Sadik-Khan: We’re Putting the Square Back in Madison Square
DOT Commissioner Janette Sadik-Khan gave a brief, clear-eyed overview of the city’s post-pricing transportation agenda today at the Regional Plan Association’s 18th Annual Regional Assembly. Speaking at a panel discussion called "Making Cars Pay Their Way," she rattled off a list of projects in the works, including some public space improvements that are certain to quicken the pulse of livable streets types.
"We’ll be going forward with pedestrian projects on Broadway," she said, "putting the square back in Madison Square and Union Square West." Near-term plans also include building up the bike network, reclaiming surface pavement for public space, and making streets safer for seniors, she said.
Taking the long view, Sadik-Khan mentioned that DOT will unveil its new strategic plan at the Municipal Art Society on April 28th. The document will set the goal of cutting traffic fatalities in half compared to 2007 levels, she said, in addition to making a commitment to more BRT, among other policies. She later noted that Federal Transit Administrator James Simpson has encouraged DOT to apply for federal funding for BRT projects.
While the commissioner professed disappointment at the defeat of pricing, she remained optimistic that the extensive public debate about mitigating traffic and funding transit would yield a payoff down the road. "We shouldn’t be in the business right now of eulogizing congestion
pricing," she said. "The process itself has been extremely useful in many other ways. It’s been a galvanizing force. The words congestion pricing could only be whispered in City Hall a year ago."
More thoughts from the commissioner after the jump.
"After all the meetings, I think the terrain has fundamentally changed. The mood is that Albany has to fund the whole MTA capital plan. Even opponents acknowledge that. And we’ve got people thinking about what the city would be like with less traffic.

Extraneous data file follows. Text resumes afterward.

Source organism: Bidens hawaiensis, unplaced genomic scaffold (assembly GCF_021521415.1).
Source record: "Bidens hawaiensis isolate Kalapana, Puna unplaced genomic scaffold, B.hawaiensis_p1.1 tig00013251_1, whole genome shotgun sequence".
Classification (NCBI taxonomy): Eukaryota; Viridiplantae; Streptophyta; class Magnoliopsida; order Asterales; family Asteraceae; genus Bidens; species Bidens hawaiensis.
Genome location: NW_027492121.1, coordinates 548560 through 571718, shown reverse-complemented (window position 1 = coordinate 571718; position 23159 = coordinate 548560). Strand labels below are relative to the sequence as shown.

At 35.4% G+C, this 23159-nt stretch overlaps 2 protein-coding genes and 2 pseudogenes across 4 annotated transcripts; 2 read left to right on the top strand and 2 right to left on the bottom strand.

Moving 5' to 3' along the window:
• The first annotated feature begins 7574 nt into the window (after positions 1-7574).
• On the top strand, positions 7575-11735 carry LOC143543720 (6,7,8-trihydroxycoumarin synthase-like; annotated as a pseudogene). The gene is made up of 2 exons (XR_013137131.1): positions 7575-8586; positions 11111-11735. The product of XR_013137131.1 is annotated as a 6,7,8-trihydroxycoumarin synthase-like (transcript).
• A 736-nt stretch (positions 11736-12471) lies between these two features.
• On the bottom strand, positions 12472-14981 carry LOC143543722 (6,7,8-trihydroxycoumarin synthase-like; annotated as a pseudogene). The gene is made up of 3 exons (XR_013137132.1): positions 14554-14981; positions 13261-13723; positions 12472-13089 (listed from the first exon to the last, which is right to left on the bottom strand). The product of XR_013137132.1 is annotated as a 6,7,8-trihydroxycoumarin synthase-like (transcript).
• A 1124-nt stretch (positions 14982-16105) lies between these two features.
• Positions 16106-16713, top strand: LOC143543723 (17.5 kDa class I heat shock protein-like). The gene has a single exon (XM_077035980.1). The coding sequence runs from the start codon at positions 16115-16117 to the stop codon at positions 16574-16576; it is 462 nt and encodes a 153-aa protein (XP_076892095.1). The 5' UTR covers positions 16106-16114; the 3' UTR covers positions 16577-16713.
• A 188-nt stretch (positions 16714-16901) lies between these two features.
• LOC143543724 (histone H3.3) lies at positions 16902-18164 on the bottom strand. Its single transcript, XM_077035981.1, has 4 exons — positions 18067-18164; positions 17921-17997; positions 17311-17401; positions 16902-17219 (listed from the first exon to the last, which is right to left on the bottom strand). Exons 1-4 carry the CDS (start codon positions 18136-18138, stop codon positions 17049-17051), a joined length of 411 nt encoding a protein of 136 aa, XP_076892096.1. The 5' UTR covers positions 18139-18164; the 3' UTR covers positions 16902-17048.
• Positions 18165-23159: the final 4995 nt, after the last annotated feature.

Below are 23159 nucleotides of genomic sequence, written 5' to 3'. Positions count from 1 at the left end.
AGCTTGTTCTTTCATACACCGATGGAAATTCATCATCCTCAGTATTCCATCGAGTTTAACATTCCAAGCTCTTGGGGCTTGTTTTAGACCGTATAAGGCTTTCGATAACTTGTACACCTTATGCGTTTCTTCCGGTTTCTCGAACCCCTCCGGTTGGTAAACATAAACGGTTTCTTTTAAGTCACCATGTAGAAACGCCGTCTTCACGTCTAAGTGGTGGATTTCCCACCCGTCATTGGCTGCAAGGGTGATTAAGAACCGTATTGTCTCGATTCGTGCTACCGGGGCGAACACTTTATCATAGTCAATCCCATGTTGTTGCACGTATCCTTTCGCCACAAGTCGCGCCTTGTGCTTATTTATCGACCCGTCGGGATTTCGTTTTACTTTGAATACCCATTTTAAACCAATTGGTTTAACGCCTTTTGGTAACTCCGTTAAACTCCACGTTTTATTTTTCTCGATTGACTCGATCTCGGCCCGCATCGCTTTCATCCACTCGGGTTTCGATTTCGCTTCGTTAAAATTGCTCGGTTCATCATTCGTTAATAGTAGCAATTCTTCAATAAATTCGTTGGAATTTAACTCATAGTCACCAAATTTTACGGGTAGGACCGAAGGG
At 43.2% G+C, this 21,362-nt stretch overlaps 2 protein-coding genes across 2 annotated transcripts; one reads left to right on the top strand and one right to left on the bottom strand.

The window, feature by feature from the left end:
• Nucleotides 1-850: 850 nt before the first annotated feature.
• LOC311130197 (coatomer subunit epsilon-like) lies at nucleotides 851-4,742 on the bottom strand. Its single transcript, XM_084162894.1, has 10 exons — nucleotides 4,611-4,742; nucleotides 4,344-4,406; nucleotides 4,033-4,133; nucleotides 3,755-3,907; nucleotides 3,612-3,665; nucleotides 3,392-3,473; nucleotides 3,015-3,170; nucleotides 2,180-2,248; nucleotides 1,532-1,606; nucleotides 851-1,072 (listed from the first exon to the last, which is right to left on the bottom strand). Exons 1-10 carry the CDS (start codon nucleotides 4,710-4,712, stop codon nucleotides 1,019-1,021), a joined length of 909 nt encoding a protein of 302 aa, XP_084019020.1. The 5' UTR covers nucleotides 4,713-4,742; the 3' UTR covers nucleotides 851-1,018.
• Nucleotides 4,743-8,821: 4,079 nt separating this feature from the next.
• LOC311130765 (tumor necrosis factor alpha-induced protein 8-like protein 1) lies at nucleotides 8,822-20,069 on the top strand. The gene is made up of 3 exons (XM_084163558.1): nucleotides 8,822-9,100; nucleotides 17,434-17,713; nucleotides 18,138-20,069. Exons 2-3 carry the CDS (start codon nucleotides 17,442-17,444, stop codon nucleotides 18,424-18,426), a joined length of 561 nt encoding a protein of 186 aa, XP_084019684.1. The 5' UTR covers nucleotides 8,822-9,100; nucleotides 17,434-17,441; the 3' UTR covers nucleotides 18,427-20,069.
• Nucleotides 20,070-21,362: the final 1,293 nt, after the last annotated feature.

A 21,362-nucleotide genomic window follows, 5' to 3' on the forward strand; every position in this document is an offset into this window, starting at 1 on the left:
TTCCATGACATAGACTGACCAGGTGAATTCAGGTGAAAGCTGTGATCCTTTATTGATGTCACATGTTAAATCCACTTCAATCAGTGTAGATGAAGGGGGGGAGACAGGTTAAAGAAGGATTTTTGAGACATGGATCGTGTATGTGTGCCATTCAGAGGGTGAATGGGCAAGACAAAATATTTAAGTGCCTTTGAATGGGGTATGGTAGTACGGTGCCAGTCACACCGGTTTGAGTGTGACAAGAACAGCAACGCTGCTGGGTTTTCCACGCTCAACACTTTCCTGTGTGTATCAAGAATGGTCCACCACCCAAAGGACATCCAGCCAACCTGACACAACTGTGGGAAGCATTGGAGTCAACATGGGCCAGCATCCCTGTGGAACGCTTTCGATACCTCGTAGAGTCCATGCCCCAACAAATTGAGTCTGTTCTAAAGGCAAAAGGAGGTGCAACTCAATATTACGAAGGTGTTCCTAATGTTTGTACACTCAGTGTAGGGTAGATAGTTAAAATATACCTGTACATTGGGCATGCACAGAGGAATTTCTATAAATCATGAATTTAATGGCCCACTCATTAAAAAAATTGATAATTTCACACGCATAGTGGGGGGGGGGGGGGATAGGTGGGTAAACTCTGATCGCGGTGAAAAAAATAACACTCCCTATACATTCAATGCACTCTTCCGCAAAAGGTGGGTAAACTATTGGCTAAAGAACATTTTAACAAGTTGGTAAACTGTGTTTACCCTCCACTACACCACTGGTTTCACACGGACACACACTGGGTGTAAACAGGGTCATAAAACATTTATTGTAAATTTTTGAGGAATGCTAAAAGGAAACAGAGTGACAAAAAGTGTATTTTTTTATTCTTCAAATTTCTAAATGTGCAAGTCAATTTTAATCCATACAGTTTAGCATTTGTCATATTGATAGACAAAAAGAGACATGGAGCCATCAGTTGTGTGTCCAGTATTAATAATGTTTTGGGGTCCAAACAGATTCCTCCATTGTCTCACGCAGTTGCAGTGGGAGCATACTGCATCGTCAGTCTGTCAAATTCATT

"The public and the civic community have a deeper appreciation for the connection between congestion and transit. We now know that license plate rationing is not an effective solution. We know that modifying taxi policies isn’t sufficient. And we can safely say that a millionaire’s tax will not have a meaningful effect on VMT.
"All the information [from the congestion pricing approval process] doesn’t have to sit on a shelf. It can be used to streamline an EIS going forward. We are better positioned to pursue pricing and non-pricing strategies that we need. I hope we continue the partnerships that we’ve formed. I think the process we’ve just been through is a watershed for New York. We’ve shifted the paradigm and started a new conversation. We’re disappointed, but we’ve laid a foundation for future action for months and years to come.
"We need more bus riding. We now have the most bus passengers, and the slowest bus speeds in the country. Why? It has to do with congestion. Even without congestion pricing, we’re still committed to reducing congestion on the streets of New York."